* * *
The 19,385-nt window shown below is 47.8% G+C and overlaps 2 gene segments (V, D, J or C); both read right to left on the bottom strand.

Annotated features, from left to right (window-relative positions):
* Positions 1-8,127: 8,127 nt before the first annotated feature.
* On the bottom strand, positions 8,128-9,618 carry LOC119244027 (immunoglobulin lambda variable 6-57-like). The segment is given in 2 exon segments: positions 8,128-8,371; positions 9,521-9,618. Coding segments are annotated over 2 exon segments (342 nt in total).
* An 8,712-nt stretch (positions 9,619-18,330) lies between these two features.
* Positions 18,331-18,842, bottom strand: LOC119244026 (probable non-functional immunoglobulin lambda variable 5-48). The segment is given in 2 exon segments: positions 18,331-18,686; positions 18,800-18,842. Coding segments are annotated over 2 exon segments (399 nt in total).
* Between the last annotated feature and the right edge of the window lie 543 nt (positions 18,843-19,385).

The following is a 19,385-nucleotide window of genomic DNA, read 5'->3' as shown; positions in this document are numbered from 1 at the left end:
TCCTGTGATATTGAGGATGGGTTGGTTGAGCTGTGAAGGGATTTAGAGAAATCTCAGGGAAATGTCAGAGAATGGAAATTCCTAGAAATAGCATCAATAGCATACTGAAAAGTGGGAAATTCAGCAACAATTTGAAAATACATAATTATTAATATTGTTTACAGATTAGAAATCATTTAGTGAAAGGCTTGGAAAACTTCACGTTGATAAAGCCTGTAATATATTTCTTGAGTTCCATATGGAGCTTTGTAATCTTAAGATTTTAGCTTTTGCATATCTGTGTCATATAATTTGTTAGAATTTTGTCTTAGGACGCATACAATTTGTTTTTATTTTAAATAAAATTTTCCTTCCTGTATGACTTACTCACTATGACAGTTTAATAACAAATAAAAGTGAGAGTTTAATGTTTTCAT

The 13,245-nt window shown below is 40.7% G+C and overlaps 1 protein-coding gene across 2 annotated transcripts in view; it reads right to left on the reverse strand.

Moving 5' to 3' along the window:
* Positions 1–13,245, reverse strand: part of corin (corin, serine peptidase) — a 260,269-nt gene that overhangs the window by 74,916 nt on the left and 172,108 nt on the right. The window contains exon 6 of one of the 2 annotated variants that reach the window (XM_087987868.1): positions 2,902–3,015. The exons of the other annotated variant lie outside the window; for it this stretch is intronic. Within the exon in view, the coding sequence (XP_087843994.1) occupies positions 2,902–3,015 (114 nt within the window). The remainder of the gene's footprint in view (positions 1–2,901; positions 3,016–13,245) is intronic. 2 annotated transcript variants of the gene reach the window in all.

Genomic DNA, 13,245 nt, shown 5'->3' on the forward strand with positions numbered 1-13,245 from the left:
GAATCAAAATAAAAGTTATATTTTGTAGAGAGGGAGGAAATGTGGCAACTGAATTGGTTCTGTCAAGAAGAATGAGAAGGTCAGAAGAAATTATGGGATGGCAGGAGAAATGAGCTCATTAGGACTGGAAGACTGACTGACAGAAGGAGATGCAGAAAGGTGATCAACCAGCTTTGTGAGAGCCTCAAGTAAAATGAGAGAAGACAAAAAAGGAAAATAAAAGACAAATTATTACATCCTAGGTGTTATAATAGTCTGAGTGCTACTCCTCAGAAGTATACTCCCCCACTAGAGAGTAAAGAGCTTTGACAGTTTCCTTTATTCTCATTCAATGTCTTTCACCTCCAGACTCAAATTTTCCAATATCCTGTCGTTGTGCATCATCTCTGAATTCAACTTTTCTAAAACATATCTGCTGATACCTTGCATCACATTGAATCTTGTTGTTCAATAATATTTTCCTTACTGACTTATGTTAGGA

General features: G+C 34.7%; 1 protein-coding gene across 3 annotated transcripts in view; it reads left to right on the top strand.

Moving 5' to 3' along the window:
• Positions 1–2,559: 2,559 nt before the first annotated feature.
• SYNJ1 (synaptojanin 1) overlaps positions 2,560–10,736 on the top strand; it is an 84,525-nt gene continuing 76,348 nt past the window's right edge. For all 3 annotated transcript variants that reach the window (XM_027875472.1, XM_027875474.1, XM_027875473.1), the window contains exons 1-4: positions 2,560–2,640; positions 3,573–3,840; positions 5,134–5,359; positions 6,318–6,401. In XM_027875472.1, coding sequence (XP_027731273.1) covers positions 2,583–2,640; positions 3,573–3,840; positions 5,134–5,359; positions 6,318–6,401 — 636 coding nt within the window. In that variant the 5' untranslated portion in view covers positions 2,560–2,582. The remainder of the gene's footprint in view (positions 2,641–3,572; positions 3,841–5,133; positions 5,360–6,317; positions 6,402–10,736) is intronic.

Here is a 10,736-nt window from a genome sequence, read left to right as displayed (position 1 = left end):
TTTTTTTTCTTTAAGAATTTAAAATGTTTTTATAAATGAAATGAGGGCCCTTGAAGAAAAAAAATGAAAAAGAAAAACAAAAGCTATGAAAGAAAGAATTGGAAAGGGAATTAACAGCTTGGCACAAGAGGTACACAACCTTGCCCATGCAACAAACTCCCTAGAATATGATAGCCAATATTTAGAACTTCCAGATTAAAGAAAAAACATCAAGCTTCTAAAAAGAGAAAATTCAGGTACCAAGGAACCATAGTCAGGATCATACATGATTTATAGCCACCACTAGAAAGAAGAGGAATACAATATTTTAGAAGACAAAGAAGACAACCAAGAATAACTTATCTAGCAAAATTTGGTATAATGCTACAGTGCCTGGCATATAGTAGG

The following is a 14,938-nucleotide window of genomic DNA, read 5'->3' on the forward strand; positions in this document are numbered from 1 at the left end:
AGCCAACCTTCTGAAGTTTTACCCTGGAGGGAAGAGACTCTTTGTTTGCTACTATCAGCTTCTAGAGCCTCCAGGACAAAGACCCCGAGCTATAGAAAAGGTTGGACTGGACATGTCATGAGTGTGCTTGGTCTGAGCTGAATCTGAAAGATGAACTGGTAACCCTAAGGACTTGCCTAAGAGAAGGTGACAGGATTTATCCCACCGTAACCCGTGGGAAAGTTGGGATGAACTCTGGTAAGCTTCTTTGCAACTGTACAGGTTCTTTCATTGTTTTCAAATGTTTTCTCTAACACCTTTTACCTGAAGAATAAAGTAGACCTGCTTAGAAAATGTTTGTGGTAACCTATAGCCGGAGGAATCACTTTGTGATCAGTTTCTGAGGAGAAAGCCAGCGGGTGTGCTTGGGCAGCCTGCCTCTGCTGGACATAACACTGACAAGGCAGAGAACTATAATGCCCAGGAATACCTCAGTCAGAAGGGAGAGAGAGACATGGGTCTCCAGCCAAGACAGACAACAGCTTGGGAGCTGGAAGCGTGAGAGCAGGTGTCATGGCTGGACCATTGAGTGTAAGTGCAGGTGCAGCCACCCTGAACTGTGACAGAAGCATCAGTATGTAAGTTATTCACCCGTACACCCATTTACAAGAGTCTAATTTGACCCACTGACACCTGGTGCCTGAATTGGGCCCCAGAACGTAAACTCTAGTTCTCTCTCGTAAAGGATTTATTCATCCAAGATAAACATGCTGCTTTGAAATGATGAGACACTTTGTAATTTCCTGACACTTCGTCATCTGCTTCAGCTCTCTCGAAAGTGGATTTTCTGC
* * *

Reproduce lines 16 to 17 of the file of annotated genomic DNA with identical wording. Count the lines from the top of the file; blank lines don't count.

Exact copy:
Moving 5' to 3' along the window:
• Positions 1–2,559: 2,559 nt before the first annotated feature.